Every year in October, the world joins hands to raise awareness on breast cancer. This year's theme is 'Keeping Her in the Picture', a plea for everyone to keep an eye on the well-being of the women in their lives.
According to the Ministry of Health (MoH), breast cancer is the second leading cause of all cancer deaths, accounting for 12.5 per cent of the cancer burden.
According to Globocan 2018 statistics, the incidence of breast cancer in Kenya is estimated at 40.3 per 100,000, with a mortality rate of 17.8 per 100,000.
The annual incidence of breast cancer in Kenya is approximately 12.5 per cent of new cancer cases and the annual mortality is approximately 7.7 per cent of all cancer deaths.
"Breast cancer does not have a single, specific cause, but several factors can contribute to its development. These include genetic mutations (such as BRCA1 and BRCA2), hormonal factors (such as exposure to oestrogen), family history, age and lifestyle factors such as obesity and alcohol consumption," Says Dr Catherine Nyongesa, a clinical/radiation oncologist.
She explains that there are no specific causes of breast cancer, although there are factors that can lead to breast cancer.
Dr Nyongesa says breast cancer can manifest itself in a variety of ways and that recognising early warning signs is important for timely intervention.
Understanding the risk factors can help individuals take steps to reduce their risk of developing breast cancer.
- A cancer survivor's 'tenth life'
- Breast Cancer Awareness Month: Shining the light on breast cancer
"The risk increases with age, with most cases occurring in women over 50, family history of breast cancer can increase the risk, and finally certain genetic mutations, such as BRCA1 and BRCA2, increase susceptibility," she says.
She adds that hormone replacement therapy, obesity and excessive alcohol consumption and smoking can contribute to breast cancer.
She says maintaining a healthy lifestyle, considering genetic testing if you have a family history, limiting alcohol intake, avoiding smoking and finally regular exercise and a balanced diet while maintaining a healthy weight are some of the ways to reduce the risk of breast cancer.
"Contrary to a common misconception, men can get breast cancer. Although it's much less common in men than in women, it's important to be aware. Approximately 1 in 833 men will be diagnosed with breast cancer in their lifetime," she says.
She advises people to be on the lookout for a lump in the breast or underarm or changes in breast size or shape (noticeable changes or asymmetry between the breasts).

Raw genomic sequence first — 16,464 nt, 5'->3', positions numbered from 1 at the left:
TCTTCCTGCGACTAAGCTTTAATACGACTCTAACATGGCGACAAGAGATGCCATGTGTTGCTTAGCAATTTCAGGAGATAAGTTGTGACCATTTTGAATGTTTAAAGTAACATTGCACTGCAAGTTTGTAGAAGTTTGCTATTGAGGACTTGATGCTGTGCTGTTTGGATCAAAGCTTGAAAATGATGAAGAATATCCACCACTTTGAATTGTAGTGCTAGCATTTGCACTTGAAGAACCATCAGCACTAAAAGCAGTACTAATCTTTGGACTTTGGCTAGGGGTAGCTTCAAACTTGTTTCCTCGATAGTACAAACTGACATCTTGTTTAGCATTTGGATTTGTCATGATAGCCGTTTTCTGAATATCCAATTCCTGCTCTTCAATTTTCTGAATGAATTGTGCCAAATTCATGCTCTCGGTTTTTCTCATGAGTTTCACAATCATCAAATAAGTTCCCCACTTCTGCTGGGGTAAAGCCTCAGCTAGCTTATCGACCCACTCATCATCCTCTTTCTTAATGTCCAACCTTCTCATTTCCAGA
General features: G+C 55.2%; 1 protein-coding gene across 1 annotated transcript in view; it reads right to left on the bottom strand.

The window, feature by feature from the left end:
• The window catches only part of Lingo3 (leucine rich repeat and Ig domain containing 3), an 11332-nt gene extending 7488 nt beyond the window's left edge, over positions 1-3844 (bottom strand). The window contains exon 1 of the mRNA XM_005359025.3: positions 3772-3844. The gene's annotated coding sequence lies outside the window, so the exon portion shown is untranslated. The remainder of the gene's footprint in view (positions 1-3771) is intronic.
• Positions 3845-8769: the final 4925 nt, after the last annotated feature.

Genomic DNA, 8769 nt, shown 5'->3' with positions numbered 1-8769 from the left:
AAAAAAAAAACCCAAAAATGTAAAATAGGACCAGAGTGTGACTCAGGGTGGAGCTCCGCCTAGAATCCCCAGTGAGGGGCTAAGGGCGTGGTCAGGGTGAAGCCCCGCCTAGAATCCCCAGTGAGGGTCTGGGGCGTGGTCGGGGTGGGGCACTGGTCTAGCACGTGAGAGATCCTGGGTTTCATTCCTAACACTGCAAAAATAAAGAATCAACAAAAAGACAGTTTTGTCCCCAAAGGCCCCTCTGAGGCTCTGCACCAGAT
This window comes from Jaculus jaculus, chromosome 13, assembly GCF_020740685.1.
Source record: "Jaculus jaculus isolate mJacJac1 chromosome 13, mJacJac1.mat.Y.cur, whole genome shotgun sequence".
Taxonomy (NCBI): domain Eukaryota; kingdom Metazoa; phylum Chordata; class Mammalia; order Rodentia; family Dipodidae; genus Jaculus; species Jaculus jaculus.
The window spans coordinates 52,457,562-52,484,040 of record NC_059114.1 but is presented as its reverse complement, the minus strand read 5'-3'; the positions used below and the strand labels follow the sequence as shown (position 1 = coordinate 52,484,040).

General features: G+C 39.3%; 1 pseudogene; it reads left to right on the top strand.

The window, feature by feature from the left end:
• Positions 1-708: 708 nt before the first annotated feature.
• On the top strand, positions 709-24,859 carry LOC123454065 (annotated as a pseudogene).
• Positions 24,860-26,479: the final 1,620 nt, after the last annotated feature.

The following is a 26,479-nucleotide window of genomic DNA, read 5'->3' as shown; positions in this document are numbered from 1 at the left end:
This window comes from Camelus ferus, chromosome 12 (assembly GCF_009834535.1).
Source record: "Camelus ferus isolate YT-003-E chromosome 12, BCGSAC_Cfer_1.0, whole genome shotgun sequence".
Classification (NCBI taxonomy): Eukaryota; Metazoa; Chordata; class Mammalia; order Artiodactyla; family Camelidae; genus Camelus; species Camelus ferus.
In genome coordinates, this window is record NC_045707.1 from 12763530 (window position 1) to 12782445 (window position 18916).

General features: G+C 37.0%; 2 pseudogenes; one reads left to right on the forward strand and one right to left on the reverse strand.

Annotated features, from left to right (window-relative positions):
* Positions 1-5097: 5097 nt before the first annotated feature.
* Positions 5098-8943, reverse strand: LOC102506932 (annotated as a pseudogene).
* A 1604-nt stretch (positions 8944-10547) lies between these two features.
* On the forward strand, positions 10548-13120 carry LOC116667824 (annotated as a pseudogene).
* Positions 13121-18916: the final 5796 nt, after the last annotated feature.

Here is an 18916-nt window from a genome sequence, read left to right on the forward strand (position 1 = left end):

Others include unexplained persistent pain in the breast or nipple area or dimpling or puckering of the breast skin.
"Breast Cancer Awareness Month is a reminder to prioritise regular screening, spread awareness and support ongoing research to combat this disease. Together, we can make a difference in the fight against breast cancer," says Nyongesa.
Dr Daniel Ojuka, Breast Oncoplastic Surgeon, says treatment options depend on the stage and type of breast cancer.
"Surgery can involve the whole breast or part of the breast that has a tumour. It can leave the skin with the nipple or the whole skin, or it can remove most of the skin. This skin-sparing is mainly done when you want to reconstruct immediately," says Dr Ojuka
He says chemotherapy, which can be given before or after surgery, and depends on the type and stage of breast cancer.
"Radiotherapy is usually given after surgery and chemotherapy, it may be omitted depending on the stage and type," he says.
Ojuka says hormone therapy is given when you have over-expression of a hormone receptor, usually oestrogen.
"Some of the side effects of radiotherapy are immediate, burns and fatigue are the most common side effects that patients have to deal with," he says.
"Long-term cancer can also metastasise and affect other organs in the immediate area such as bones, lungs, heart."
Ojuka says prevention requires a good diet to improve one's immunity.
"All women should start clinical breast exams and ultrasound from the age of 35 and annual mammography from the age of 40," he advises.
Ojuka wishes the government can find ways of funding screening, diagnosis and treatment of breast cancer patients.